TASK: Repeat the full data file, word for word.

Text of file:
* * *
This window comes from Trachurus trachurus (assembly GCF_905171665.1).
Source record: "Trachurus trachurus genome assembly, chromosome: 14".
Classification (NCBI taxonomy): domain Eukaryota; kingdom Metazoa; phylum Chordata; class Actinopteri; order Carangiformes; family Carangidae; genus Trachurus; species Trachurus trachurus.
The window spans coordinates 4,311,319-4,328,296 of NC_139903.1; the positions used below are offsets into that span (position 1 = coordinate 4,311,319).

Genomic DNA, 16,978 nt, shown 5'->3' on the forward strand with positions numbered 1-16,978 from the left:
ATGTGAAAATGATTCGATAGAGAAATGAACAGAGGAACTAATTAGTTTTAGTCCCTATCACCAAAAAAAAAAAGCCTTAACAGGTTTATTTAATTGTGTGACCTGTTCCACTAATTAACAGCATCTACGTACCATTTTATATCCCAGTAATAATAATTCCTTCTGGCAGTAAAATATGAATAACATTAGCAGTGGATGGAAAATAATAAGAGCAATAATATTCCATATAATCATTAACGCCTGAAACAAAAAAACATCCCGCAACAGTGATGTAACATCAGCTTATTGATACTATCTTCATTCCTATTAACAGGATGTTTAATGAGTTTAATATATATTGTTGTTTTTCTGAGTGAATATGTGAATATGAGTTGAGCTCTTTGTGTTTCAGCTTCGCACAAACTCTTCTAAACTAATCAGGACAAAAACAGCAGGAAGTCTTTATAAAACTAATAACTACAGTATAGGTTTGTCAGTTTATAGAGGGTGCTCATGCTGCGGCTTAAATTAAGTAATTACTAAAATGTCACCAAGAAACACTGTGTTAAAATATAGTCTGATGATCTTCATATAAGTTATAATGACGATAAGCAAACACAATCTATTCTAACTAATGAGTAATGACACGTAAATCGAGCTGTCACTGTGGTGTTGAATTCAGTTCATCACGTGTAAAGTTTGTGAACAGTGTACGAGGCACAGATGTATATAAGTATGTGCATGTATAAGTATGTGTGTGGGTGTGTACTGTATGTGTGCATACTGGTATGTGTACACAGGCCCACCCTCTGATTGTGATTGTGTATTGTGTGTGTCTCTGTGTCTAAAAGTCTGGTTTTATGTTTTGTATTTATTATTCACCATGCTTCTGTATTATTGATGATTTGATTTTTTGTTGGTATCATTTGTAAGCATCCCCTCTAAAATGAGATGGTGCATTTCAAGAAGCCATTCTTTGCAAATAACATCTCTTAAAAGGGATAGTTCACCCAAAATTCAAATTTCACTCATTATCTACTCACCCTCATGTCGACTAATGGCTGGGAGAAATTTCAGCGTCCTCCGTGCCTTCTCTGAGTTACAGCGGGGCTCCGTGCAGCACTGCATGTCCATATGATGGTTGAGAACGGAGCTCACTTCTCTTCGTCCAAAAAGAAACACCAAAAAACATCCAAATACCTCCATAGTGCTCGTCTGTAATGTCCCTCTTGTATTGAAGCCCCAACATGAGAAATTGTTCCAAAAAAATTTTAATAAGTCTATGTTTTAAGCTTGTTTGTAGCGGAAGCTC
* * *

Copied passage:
This window comes from Trachurus trachurus (assembly GCF_905171665.1).
Source record: "Trachurus trachurus genome assembly, chromosome: 14".
Classification (NCBI taxonomy): domain Eukaryota; kingdom Metazoa; phylum Chordata; class Actinopteri; order Carangiformes; family Carangidae; genus Trachurus; species Trachurus trachurus.
The window spans coordinates 4,311,319-4,328,296 of NC_139903.1; the positions used below are offsets into that span (position 1 = coordinate 4,311,319).

Genomic DNA, 16,978 nt, shown 5'->3' on the forward strand with positions numbered 1-16,978 from the left:
ATGTGAAAATGATTCGATAGAGAAATGAACAGAGGAACTAATTAGTTTTAGTCCCTATCACCAAAAAAAAAAAGCCTTAACAGGTTTATTTAATTGTGTGACCTGTTCCACTAATTAACAGCATCTACGTACCATTTTATATCCCAGTAATAATAATTCCTTCTGGCAGTAAAATATGAATAACATTAGCAGTGGATGGAAAATAATAAGAGCAATAATATTCCATATAATCATTAACGCCTGAAACAAAAAAACATCCCGCAACAGTGATGTAACATCAGCTTATTGATACTATCTTCATTCCTATTAACAGGATGTTTAATGAGTTTAATATATATTGTTGTTTTTCTGAGTGAATATGTGAATATGAGTTGAGCTCTTTGTGTTTCAGCTTCGCACAAACTCTTCTAAACTAATCAGGACAAAAACAGCAGGAAGTCTTTATAAAACTAATAACTACAGTATAGGTTTGTCAGTTTATAGAGGGTGCTCATGCTGCGGCTTAAATTAAGTAATTACTAAAATGTCACCAAGAAACACTGTGTTAAAATATAGTCTGATGATCTTCATATAAGTTATAATGACGATAAGCAAACACAATCTATTCTAACTAATGAGTAATGACACGTAAATCGAGCTGTCACTGTGGTGTTGAATTCAGTTCATCACGTGTAAAGTTTGTGAACAGTGTACGAGGCACAGATGTATATAAGTATGTGCATGTATAAGTATGTGTGTGGGTGTGTACTGTATGTGTGCATACTGGTATGTGTACACAGGCCCACCCTCTGATTGTGATTGTGTATTGTGTGTGTCTCTGTGTCTAAAAGTCTGGTTTTATGTTTTGTATTTATTATTCACCATGCTTCTGTATTATTGATGATTTGATTTTTTGTTGGTATCATTTGTAAGCATCCCCTCTAAAATGAGATGGTGCATTTCAAGAAGCCATTCTTTGCAAATAACATCTCTTAAAAGGGATAGTTCACCCAAAATTCAAATTTCACTCATTATCTACTCACCCTCATGTCGACTAATGGCTGGGAGAAATTTCAGCGTCCTCCGTGCCTTCTCTGAGTTACAGCGGGGCTCCGTGCAGCACTGCATGTCCATATGATGGTTGAGAACGGAGCTCACTTCTCTTCGTCCAAAAAGAAACACCAAAAAACATCCAAATACCTCCATAGTGCTCGTCTGTAATGTCCCTCTTGTATTGAAGCCCCAACATGAGAAATTGTTCCAAAAAAATTTTAATAAGTCTATGTTTTAAGCTTGTTTGTAGCGGAAGCTC